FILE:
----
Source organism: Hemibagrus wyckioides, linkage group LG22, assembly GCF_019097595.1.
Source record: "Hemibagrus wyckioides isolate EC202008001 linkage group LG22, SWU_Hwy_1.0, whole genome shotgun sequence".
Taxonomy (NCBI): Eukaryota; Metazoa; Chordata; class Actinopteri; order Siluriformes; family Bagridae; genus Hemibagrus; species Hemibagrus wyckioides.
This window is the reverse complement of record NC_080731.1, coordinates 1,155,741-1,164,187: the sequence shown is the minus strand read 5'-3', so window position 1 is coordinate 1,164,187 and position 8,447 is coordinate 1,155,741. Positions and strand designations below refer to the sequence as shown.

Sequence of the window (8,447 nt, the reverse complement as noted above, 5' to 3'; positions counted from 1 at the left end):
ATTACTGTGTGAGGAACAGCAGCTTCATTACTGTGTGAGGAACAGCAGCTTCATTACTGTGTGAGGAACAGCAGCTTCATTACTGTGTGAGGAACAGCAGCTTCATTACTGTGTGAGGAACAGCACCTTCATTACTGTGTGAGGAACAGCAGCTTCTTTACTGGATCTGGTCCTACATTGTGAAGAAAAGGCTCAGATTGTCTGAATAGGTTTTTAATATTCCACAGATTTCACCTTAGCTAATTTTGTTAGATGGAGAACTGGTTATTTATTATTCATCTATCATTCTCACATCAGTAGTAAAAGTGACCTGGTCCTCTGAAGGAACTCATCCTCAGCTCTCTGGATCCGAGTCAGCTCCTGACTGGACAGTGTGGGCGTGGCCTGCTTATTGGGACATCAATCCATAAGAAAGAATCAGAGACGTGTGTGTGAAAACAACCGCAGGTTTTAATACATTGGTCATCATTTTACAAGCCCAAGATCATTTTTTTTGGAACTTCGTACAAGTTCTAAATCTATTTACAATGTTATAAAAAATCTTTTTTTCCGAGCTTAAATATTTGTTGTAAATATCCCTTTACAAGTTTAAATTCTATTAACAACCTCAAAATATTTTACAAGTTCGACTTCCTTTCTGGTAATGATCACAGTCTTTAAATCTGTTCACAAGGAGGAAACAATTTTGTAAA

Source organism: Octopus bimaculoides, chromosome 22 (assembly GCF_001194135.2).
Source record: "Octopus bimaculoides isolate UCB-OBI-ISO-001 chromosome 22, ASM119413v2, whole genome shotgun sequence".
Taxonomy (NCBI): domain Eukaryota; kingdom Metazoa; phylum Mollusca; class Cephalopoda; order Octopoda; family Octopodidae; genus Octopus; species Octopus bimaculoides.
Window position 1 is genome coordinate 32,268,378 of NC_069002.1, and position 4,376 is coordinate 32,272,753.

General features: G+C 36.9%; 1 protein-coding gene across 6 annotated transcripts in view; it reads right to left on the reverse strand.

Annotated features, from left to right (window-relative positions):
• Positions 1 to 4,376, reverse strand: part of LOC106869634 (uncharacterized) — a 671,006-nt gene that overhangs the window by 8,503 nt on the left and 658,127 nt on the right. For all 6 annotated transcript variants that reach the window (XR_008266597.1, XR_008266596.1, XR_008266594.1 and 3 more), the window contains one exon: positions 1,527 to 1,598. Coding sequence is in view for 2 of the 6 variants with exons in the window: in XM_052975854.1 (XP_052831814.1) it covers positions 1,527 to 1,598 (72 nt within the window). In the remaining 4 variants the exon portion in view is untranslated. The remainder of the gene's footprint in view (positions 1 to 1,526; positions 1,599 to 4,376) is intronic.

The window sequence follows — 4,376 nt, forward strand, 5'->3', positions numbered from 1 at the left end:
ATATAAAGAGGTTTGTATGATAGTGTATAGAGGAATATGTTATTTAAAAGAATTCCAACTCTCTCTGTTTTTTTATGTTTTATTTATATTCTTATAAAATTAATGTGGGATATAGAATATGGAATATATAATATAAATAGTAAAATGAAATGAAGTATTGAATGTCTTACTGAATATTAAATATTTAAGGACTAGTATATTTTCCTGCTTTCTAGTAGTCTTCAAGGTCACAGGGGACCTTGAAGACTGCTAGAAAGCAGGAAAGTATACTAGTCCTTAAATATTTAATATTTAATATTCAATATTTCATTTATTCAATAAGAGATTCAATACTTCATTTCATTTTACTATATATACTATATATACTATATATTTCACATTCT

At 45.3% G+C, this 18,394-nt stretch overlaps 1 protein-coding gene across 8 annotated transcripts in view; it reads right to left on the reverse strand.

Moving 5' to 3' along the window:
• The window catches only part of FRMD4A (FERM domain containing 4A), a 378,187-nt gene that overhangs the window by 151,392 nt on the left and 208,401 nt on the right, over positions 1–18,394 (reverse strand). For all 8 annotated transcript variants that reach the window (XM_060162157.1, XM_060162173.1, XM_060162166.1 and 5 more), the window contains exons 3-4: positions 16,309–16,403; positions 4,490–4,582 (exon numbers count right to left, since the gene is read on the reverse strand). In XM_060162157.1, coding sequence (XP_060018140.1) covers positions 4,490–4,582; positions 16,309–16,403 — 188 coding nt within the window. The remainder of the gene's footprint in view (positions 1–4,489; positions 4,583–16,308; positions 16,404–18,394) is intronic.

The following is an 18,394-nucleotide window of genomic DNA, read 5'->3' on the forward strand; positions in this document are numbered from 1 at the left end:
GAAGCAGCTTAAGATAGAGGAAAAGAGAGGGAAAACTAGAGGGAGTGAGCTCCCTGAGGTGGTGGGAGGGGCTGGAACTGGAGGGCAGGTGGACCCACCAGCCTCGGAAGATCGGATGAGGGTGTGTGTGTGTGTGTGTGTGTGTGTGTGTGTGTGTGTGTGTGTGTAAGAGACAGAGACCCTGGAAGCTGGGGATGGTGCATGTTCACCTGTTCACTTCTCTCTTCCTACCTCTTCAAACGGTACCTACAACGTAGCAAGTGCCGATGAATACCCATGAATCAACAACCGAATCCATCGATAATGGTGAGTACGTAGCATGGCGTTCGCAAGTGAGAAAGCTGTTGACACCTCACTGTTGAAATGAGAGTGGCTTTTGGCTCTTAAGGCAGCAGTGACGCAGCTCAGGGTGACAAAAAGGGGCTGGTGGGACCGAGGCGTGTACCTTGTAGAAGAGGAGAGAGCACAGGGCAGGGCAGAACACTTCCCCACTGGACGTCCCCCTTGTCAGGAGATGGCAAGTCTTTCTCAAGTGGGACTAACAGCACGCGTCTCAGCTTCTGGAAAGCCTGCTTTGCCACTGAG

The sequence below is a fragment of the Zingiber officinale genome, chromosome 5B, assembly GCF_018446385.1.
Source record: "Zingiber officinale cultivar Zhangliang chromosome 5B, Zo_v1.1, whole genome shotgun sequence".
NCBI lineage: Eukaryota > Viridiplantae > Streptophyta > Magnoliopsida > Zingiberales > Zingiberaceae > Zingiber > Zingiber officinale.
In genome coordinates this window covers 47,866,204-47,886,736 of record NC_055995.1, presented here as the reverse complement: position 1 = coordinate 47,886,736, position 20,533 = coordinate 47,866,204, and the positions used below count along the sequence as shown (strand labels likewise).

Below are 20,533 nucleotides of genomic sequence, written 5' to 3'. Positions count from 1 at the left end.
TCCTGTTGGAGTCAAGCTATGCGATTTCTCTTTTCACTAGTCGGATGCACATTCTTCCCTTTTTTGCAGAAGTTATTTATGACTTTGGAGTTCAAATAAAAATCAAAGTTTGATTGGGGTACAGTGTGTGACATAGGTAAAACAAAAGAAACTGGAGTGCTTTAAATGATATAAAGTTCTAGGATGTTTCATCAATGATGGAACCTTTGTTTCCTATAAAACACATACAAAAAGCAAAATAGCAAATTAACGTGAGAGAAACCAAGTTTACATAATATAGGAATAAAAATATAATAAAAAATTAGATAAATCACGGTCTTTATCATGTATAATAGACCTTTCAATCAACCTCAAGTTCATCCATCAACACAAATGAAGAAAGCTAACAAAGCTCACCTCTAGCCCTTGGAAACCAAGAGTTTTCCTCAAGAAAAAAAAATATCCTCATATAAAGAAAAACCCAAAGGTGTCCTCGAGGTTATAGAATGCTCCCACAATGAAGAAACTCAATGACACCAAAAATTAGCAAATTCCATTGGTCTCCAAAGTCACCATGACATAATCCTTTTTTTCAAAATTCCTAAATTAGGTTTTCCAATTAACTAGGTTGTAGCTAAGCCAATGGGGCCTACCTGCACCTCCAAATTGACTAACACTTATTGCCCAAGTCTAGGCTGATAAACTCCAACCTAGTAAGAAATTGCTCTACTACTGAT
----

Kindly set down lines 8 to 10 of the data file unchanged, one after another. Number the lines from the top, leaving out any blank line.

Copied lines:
Source record: "Octopus bimaculoides isolate UCB-OBI-ISO-001 chromosome 22, ASM119413v2, whole genome shotgun sequence".
Taxonomy (NCBI): domain Eukaryota; kingdom Metazoa; phylum Mollusca; class Cephalopoda; order Octopoda; family Octopodidae; genus Octopus; species Octopus bimaculoides.
Window position 1 is genome coordinate 32,268,378 of NC_069002.1, and position 4,376 is coordinate 32,272,753.